Northern Country

How globalization changes capitalism, the economy and politics

Posts Tagged ‘OECD

Austria – is there an emergency plan for Eastern Europe?

leave a comment »

Back in January this year experts from the EZB, IMF, EBRD and Austrian government together with representatives from the largest banks in the country met almost secretly to what has been called ‘Gedankenaustausch’. Officials denied it was a crisis meeting but rather a swapping of ideas about how best to meet the challenges threatening the stability of the country coming form Eastern Europe.

Noble laureate and US economist Krugman even claimed that the country is at severe risk of default because of its off the charts exposure to Eastern Europe. Krugman: “So what I said …..— that after those two (Iceland and Ireland), it’s (Austria) probably the advanced country at most risk from the financial crisis — shouldn’t even be controversial.”

image

The professor does not even deem it controversial and yet Austrian officials both from politics and financial industry maintain the crisis is manageable and not as bad as some might fear.  Walter Rothensteiner CEO of Raiffeisen Zentralbank (RZB), one of Austrian’s biggest banks, does not agree with international organizations like the IMF that his bank will need more government funds in 2010. Of course those funds are expensive. So far RZB has requested 2.5 billion euro from the government (that’s almost 30 percent of core capital!). Rothensteiner refuses to make any projections about the magnitude of possible NPLs in his firm.

Recently economist Paul Hilbers, head of IMF’s monetary and financial systems department, downplayed the threat coming form Eastern Europe. “We don’t see a threatening default scenario. Austrian banks are facing a difficult time in Eastern Europe, but I wouldn’t call them threatened," Hilbers said.

Today the OECD again warned of more risks to the financial stability of the country through its heavy Eastern European exposure. They recommend to the Austrian government to prepare emergency plans in case the financial and economic crisis should get worse. In addition OECD experts suggest further cross-boarder initiatives to handle the crisis.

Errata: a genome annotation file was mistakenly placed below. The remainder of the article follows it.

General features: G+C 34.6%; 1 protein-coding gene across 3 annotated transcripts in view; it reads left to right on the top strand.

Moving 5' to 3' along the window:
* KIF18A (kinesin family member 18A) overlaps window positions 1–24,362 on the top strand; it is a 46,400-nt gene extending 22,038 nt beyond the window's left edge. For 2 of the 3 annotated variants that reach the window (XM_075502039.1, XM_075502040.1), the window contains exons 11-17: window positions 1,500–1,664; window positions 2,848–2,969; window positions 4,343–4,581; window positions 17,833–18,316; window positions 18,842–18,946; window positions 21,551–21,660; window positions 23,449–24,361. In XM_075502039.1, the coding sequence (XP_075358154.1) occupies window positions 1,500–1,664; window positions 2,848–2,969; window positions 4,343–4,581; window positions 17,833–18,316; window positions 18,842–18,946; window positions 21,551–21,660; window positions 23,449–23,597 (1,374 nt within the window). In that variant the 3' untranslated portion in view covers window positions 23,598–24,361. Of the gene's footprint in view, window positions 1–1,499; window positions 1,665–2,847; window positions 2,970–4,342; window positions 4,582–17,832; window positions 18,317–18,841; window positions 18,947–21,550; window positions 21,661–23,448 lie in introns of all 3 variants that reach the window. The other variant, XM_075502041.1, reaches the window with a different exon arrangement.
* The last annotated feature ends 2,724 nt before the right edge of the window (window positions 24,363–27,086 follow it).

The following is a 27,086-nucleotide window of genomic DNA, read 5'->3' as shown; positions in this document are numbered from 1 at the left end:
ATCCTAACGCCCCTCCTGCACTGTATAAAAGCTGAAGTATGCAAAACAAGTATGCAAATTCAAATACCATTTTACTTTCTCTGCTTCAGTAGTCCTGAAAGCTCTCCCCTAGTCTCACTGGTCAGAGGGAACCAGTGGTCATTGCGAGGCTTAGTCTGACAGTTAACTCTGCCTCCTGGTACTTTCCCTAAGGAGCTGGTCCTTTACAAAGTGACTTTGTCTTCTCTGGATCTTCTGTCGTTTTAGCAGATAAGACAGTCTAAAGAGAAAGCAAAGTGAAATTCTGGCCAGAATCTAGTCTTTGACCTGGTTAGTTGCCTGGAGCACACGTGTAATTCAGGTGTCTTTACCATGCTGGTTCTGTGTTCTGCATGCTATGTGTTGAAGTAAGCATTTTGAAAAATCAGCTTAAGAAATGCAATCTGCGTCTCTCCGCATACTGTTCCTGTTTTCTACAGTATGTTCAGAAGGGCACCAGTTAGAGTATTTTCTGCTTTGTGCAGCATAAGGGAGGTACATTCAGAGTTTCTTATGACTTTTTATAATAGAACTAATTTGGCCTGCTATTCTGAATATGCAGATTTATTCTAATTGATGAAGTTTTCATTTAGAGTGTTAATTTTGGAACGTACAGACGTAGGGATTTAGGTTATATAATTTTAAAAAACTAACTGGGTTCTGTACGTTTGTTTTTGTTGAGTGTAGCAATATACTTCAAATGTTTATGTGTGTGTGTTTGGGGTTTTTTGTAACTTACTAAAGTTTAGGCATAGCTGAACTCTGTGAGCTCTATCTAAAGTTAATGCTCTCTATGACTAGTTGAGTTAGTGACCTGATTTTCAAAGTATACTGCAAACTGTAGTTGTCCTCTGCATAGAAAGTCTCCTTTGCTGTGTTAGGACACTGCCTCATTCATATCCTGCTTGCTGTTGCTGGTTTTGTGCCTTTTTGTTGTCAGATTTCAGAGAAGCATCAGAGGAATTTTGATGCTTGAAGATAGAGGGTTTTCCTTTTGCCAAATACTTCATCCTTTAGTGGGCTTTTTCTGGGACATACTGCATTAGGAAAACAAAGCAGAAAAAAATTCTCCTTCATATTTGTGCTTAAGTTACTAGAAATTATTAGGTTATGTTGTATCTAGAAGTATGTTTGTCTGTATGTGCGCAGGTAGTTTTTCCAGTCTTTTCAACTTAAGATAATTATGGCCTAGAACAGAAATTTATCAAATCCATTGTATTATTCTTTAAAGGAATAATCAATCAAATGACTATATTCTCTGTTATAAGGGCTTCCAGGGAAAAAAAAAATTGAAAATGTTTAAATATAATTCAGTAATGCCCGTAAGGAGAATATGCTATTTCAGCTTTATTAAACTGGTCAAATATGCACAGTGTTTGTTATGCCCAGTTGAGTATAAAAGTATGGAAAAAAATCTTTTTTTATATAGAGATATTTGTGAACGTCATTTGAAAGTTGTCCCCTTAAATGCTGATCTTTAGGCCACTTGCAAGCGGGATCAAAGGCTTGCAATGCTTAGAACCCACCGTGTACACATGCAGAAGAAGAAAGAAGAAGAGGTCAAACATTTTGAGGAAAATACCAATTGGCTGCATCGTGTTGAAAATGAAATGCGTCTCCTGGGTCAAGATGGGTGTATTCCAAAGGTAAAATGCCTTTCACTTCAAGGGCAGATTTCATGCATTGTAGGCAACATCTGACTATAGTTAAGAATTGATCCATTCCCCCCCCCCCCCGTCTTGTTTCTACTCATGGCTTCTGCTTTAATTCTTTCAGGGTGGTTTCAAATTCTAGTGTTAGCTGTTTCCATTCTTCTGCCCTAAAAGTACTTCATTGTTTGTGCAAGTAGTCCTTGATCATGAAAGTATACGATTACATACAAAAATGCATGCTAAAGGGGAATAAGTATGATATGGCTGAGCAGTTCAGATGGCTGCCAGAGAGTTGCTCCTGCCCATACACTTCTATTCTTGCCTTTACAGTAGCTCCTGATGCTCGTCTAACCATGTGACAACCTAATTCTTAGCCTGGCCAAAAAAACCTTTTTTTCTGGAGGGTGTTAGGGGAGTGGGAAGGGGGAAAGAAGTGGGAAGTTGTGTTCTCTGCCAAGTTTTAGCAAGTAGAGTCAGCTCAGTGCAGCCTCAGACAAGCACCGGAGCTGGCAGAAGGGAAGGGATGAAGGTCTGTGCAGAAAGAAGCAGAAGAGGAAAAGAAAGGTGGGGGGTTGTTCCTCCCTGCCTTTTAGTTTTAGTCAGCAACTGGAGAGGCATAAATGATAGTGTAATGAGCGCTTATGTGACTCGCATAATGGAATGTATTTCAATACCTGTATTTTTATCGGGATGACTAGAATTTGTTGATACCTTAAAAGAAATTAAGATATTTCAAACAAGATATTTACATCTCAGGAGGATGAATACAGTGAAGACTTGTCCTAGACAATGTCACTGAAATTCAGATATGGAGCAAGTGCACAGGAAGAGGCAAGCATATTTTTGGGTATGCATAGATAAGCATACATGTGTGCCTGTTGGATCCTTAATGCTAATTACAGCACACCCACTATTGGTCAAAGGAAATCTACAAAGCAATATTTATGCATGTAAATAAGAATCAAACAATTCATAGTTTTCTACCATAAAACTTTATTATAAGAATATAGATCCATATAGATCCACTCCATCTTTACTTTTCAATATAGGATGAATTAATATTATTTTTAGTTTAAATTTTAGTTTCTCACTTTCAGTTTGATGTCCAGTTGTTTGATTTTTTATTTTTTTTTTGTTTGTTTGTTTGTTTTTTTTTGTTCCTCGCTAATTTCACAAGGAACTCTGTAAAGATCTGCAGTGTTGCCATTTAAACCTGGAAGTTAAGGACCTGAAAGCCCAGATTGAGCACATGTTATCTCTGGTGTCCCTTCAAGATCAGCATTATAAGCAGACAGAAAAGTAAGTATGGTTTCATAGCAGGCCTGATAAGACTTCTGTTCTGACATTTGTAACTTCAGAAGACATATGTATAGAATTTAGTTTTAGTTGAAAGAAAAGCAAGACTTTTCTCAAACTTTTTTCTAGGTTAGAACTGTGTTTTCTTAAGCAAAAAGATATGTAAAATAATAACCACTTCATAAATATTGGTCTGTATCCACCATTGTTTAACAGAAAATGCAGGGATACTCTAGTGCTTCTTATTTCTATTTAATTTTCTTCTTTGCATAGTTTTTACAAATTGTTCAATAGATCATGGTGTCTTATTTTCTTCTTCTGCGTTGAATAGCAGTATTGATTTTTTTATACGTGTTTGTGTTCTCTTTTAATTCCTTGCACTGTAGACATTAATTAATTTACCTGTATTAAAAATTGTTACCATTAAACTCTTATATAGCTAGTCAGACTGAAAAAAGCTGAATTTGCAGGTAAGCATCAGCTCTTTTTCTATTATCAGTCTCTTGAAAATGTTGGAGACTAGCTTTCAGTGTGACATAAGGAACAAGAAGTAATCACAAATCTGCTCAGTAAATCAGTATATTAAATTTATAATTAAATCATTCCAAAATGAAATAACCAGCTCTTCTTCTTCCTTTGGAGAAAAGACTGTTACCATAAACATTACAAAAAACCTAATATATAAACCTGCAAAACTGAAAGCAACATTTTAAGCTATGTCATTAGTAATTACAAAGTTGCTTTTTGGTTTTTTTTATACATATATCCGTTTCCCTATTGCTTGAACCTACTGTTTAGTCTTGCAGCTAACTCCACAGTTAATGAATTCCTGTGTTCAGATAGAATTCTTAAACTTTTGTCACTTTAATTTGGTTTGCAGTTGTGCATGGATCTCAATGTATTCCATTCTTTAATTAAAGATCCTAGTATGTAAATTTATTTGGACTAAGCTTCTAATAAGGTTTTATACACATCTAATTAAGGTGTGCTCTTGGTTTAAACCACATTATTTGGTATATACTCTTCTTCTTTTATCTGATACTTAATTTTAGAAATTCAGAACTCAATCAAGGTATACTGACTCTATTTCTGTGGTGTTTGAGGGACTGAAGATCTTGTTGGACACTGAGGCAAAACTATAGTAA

There are no official emergency plans known. Maybe they do exist though. Even the OECD admits so far Austria has weathered the storm better than others, but I sincerely hope that politicians and experts do not turn off electricity entirely when they all go on vacation in the coming months. Better yet hopefully there will be no emergency at all, at least not in the months of July and August.

Advertisements

Written by Alfred

2. July 2009 at 1:15 pm

Update on deepest global recession in over 60 years

leave a comment »

Yesterday US president Obama for the first time offered a passionate defense of Ben Bernanke, chairman of the Federal Reserve. Bernanke did a fine job and performed well during the crisis. This support is supposed to strengthen Obama’s position on reform and oversight of the financial-services industry. He plans to vest almost unlimited power with Bernanke and the Federal Reserve and this has drawn some criticism. Many blame the Fed for the current financial and economic crisis and despite drastic actions by the Fed and other central banks around the world, global growth has continued to contract. Here is an update on the most recent forecast for global growth and despite some improvement it ain’t looking good.

Weltbank Kahlschlag bei Euro-Zone-Prognose:

World Bank lowers Euro-zone GDP growth forecast dramatically from minus 2.7 to minus 4.5 percent GDP growth for 2009. US GDP will also contract by 3 percent, worse than the previous 2.4, and Japan by 6.8 percent versus 4.3 percent contraction of GDP in 2009. According to WB the recovery in 2010 will also be more tepid than previously thought. A modest better growth uptick is expected for China, Russia and India.

Weltwirtschaft erholt sich laut IWF schneller:

According to the International Monetary Fund (IMF) the recovery from the global recession will be stronger than previously thought but deleveraging of private and public households, slow credit growth, unemployment and shrinking private wealth will slow down recovery. For 2009 global growth will contract by 1.3 percent according to the IMF.

World Bank cuts 2009 global growth forecast:

Global trade is expected to plunge by 9.7 percent this year, while total gross domestic product for high-income countries contracts by 4.2 percent, the bank said. Economic growth in developing countries should slow to 1.2 percent — but excluding relatively strong China and India, developing economies will contract by 1.6 percent. The WB sees a projected recovery beginning at the end of 2009 but expects it to be much less vigorous than normal.

Global recession nearing bottom, OECD says:

The deepest global recession in over 60 years is close to bottoming out, but recovery will be weak unless governments do more to remove uncertainty over banks’ balance sheets, the Organization for Economic Cooperation and Development (OECD) said Wednesday. The economy of OECD countries will shrink by 4.1 percent in 2009, slightly better than a 4.3 percent from the previous forecast. But the recovery "is likely to be both weak and fragile for some time” . The OECD forecasts return to an average of 0.7 percent growth across its member countries in 2010. In the US recovery "could be uncharacteristically weak and insufficient" .

 WachstumsprognosenJun2009

Written by Alfred

24. June 2009 at 10:11 pm